The AC charger for your battery contains a transformer to reduce the voltage from your outlet to the charging voltage and also circuitry to convert the AC (alternating current) to DC (direct current).
 

indianajo

Well-Known Member
The charger on the rad mini doesn't produce AC anything. It converts 120 vac wall plug voltage to up to 54.6 volts DC.
You can power the charger on the Rad mini with a 120 vac inverter. You could power a 12 vdc input ac inverter with a 14 v battery. Very inefficient. you lose about 40% of energy in the charger and another 50% of energy in the inverter. Plus, my brother that buys inverters for his work, says 99% of them are garbage and last just a few days. He buys his inverters at the big truck stop, Pilot.
Plus in the rain, the 120 vac wiring is subject to shorting to the frame & shocking you. Plus commercial 120 vac inverters are designed to be inside the truck, not outside in the rain. I don't expect one would last long at all in the rain.
Happy riding & shopping.
 

6zfshdb

Well-Known Member
Region
USA
City
Northeast Pennsylvania
Before I spent money on a larger Jackery Explorer, I'd consider getting a second Rad battery instead. In addition to the inefficiency, there is also a size and weight consideration in carrying the Jackery and your charger on the bike.
 

RunForTheHills

Well-Known Member
Region
USA
Ah! The Jackery Exlorer has an inverter built into it. Yeah, It would probably work with a 2A charger, but I wouldn't carry that thing on my bike.
 

rich c

Well-Known Member
There are endless ideas ranging from solar panels to gas generators on the bike or trailer for charging a stock battery. All of them are pricey and never as lightweight nor easier than just plugging in a 2nd battery when the first one gets low.
 

retiredNH

Well-Known Member
Region
USA
The voltages and currents involved here are impressive, and dangerous. If you don't know electricity, wiring and safe electrical practices cold, (and you say you don't), then shelve the idea immediately.

I should add that using a 240 watt hour battery to charge a 672 watt hour battery doesn't add up, especially when you consider the inefficiencies of converting voltage to something useful. You're looking at a lot of work (and risk) to gain a few percent in range. Example: Let's be optimistic and say your Explorer battery can charge your radmini battery at 50% efficiency. That means you've added 120 watt hours to your battery, or about 18% to your range. In real life, it will be much less.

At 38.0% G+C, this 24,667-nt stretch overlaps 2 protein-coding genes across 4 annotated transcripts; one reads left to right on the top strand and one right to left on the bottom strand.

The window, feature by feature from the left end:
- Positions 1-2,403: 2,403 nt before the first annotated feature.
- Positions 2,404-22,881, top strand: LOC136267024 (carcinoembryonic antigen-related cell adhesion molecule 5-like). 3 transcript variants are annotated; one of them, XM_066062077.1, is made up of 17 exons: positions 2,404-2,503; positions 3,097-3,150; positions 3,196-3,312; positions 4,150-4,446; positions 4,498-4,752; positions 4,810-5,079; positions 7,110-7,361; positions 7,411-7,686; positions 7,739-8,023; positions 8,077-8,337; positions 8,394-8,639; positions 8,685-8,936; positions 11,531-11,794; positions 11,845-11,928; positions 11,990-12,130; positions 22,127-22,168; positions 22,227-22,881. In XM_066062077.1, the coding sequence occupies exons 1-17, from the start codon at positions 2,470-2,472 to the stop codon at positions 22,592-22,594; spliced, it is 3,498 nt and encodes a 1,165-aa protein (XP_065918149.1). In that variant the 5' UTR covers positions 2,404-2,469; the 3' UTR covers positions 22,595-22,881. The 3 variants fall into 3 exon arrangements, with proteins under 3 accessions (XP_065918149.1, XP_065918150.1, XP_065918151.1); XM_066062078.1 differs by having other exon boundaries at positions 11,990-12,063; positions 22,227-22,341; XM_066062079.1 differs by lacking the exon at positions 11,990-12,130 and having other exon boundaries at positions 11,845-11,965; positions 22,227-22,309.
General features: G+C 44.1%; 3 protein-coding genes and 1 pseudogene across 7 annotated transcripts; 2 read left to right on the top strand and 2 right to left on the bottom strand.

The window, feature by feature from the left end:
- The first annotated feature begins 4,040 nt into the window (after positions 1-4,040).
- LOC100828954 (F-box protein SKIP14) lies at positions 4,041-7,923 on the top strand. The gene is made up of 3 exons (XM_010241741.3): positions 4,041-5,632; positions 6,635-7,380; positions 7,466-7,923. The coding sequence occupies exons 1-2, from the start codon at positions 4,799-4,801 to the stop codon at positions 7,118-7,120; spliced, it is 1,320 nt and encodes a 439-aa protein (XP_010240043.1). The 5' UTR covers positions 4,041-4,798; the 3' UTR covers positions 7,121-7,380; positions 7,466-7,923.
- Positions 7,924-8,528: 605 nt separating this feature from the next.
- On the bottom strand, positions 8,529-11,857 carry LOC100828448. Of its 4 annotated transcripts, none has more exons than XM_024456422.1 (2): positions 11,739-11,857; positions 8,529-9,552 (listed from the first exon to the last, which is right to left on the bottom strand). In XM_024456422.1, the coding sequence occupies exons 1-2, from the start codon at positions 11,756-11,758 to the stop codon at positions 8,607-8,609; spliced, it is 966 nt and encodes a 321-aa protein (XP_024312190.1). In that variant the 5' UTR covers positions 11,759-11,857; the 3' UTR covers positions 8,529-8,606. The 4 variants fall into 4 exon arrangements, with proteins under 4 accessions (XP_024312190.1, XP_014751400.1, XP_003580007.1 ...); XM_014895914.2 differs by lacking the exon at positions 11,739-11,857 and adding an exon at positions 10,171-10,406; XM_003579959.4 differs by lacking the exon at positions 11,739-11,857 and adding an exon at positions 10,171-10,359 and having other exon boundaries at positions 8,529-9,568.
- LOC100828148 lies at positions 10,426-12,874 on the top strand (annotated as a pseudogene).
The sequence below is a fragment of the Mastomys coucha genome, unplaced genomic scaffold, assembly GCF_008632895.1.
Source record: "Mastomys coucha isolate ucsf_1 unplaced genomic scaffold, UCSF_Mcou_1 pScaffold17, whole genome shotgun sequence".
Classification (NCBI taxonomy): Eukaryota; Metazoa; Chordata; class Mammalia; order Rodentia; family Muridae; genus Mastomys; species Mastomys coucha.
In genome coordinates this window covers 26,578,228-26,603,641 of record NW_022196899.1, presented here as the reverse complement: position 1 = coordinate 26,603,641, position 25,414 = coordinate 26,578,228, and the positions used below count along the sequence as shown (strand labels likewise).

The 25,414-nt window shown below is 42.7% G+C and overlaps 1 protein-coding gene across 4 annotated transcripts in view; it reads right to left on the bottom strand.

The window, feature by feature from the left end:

Timpo

Well-Known Member
Hi all, new member. I've put about 500 miles on my Rad Mini since April.

I'm wondering if it's possible to charge my stock battery with an external battery pack, while I ride?

Seems like it might not be possible or a good idea for the battery, even if it would technically work?

Here's the specs of each:

Jackery Explorer:
240 watt-hour (16Ah, 14V) lithium-ion battery pack
AC outlet (110V 200W, 400W peak)
---------------------
My stock radmini battery:
672 watt-hour (14Ah, 48V) lithium-ion

I happen to already have this model Jackery. 200W output is not much but they do sell larger models (at corresponding high prices)

I would hope the controller should be smart enough to not allow any damage to the battery or controller, but I just don't know enough.
What are you trying to accomplish?

If you want to get more range, just get a higher capacity battery or do dual battery set up, with dual battery converter of course.
 

m@Robertson

Well-Known Member
Region
USA
You could take that Jackery, connect an ebike charger to its AC output, and charge the battery thru the inverter on the Jackery so long as your watt/amp draw on the charger is compatible. Yes it will work just fine.

With that said, it would be a horrible idea as there would be enormous losses in more than one kind of efficiency. It makes vastly more sense to buy another battery, or carry along a charger and stop for a sandwich and plug into something while munching. Probably the Jackery is something you already own so you don't want to have to spend more money. Sorry bud wrong tool for the job.